8. Stephen W. Shanahan, Lt. Col., U.S. Army (Ret), and Garry Beavers, Lt. Col., U.S. Army, "Information Operations in Bosnia," Military Review, Vol. LXXVII, No. 6, November-December 1997, p. 58. The authors mention TFE participation in International Housing Committee meetings as an example.
9. Ibid. The authors describe both the JMC and POLAD meetings as IO "mediums."
10. Headquarters, USAREUR, Operation JOINT ENDEAVOR, USAREUR Headquarters After-Action Report, op. cit., p. 84. See also Larry K. Wentz, ed., Lessons from Bosnia: The IFOR Experience, Command and Control Research Program, National Defense University (Washington, DC: NDU Press), 1998, p. 61.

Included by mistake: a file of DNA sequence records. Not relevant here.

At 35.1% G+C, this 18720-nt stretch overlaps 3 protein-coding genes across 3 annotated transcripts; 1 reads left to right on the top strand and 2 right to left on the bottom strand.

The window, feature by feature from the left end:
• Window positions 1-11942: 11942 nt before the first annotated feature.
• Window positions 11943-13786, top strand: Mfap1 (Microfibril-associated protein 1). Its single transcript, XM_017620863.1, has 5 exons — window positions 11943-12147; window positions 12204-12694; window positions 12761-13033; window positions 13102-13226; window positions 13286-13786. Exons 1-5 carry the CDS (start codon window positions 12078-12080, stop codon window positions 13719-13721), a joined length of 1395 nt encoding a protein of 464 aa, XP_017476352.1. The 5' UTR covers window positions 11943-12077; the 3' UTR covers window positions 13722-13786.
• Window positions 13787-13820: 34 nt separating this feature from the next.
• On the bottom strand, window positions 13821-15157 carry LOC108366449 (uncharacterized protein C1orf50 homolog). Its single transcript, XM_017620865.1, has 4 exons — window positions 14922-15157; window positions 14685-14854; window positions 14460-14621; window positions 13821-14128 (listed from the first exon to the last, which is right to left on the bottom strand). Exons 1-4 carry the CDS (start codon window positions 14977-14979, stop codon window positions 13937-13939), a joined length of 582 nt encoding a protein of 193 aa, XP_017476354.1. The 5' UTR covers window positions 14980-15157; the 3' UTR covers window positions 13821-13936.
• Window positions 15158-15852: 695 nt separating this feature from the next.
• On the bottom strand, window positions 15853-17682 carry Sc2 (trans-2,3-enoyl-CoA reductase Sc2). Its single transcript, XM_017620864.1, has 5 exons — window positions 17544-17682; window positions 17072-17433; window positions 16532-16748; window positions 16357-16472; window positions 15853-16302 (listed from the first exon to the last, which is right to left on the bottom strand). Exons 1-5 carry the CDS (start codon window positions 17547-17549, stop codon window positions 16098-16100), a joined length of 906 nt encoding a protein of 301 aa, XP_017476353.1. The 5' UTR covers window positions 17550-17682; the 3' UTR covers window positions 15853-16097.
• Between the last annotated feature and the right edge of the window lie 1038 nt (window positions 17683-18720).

11. Fred Johnson, Maj., U.S. Army, Center for Army Lessons Learned, Tactics, Techniques, and Procedures for Civil Disturbance, Newsletter No. 96-11, November 1996, p. 20.
12. Center for Army Lessons Learned, Joint Military Commissions, Newsletter No. 96-8, September 1996, p. III-10.
13. Ibid, p. II-2.
14. Information Operations, Field Manual 100-6, Headquarters, Dept of the Army, Washington, DC, 27 August 1996, pp. 2-6 and 2-10.
15. Center for Army Lessons Learned, B/H CAAT IX, Initial Impressions Report (Unclassified, Distribution Limited), op. cit., pp. A-74 & A-75.
16. Information Operations,Field Manual 100-6, Headquarters, Dept. of the Army, Washington, DC, 27 August 1996, p. 1-13.
Chapter Four, Relevant Information and Intelligence (RII)
Chapter Six, IO Staff Organization, Actions, Processes, and Products